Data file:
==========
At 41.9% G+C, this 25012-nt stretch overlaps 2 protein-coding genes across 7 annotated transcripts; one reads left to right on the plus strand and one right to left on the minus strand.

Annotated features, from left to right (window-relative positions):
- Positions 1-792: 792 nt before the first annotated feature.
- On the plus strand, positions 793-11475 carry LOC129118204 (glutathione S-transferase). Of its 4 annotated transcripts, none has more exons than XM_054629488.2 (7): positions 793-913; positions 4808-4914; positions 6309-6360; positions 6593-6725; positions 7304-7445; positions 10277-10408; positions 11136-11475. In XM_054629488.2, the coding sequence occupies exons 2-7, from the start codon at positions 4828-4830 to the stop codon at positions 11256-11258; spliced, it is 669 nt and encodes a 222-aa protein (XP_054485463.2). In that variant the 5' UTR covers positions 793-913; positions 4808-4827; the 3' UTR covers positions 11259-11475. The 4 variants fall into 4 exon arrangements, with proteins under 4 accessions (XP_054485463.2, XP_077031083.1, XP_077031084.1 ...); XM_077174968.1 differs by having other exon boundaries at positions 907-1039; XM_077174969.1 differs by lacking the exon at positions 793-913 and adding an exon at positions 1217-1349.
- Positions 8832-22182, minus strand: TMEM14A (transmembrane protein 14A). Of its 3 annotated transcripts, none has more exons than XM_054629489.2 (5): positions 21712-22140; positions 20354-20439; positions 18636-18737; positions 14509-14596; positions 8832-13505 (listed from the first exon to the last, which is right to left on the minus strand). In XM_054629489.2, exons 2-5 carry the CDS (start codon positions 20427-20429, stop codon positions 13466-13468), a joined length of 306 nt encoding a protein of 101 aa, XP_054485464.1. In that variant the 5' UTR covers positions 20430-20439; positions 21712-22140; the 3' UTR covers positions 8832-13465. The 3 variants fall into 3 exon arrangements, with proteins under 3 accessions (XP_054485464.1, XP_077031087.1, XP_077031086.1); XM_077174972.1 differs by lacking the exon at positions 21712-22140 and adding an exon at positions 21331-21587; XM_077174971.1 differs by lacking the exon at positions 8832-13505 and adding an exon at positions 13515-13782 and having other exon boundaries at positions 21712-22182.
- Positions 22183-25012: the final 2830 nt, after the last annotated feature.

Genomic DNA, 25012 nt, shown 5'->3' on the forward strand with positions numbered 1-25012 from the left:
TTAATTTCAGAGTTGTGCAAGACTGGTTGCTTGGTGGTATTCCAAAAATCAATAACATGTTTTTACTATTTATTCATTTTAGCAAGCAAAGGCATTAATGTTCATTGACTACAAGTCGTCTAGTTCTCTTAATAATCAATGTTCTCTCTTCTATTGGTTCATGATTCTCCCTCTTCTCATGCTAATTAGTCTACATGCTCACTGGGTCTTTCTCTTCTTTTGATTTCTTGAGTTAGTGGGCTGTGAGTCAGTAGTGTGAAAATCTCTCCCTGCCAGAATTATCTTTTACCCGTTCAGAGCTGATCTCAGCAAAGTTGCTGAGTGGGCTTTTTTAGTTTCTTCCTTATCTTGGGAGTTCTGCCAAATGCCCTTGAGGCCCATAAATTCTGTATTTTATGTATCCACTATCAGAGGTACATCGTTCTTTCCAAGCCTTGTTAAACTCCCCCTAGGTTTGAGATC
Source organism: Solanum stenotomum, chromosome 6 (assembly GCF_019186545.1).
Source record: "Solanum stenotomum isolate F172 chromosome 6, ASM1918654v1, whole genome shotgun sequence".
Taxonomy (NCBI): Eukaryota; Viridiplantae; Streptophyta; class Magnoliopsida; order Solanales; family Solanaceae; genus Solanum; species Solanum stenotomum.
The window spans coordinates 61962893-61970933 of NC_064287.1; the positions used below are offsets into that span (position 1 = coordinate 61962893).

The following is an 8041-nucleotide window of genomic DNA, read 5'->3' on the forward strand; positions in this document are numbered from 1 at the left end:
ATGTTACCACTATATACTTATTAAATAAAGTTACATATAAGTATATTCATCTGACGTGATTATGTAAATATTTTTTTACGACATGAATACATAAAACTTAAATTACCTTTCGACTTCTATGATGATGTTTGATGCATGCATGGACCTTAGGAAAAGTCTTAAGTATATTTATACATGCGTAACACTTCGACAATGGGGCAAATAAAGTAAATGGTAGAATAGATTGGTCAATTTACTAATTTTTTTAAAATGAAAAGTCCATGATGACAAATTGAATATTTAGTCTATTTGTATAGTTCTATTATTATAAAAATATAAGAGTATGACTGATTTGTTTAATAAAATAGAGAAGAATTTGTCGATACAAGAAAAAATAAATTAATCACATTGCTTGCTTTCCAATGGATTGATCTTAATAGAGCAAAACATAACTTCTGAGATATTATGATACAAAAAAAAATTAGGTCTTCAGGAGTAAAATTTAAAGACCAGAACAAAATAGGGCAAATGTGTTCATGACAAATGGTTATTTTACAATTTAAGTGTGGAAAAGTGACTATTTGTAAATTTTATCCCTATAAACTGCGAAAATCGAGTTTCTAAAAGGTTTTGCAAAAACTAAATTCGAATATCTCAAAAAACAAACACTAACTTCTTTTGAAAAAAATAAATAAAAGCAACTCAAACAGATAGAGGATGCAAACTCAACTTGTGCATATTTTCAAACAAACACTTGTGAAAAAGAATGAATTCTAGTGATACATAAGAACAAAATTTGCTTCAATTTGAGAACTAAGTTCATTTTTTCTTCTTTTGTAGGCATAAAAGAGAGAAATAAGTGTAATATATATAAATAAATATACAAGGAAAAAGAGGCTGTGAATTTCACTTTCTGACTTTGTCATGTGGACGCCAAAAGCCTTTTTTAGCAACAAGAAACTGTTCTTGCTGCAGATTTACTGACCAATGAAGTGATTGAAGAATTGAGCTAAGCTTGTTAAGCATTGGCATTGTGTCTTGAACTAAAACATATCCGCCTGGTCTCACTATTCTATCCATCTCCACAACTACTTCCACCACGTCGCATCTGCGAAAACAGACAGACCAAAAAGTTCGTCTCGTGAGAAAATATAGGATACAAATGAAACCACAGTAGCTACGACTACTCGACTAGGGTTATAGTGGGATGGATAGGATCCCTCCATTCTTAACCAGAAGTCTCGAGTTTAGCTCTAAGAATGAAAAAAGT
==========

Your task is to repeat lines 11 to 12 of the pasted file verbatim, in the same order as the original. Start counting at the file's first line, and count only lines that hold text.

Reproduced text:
Taxonomy (NCBI): Eukaryota; Viridiplantae; Streptophyta; class Magnoliopsida; order Solanales; family Solanaceae; genus Solanum; species Solanum stenotomum.
The window spans coordinates 61962893-61970933 of NC_064287.1; the positions used below are offsets into that span (position 1 = coordinate 61962893).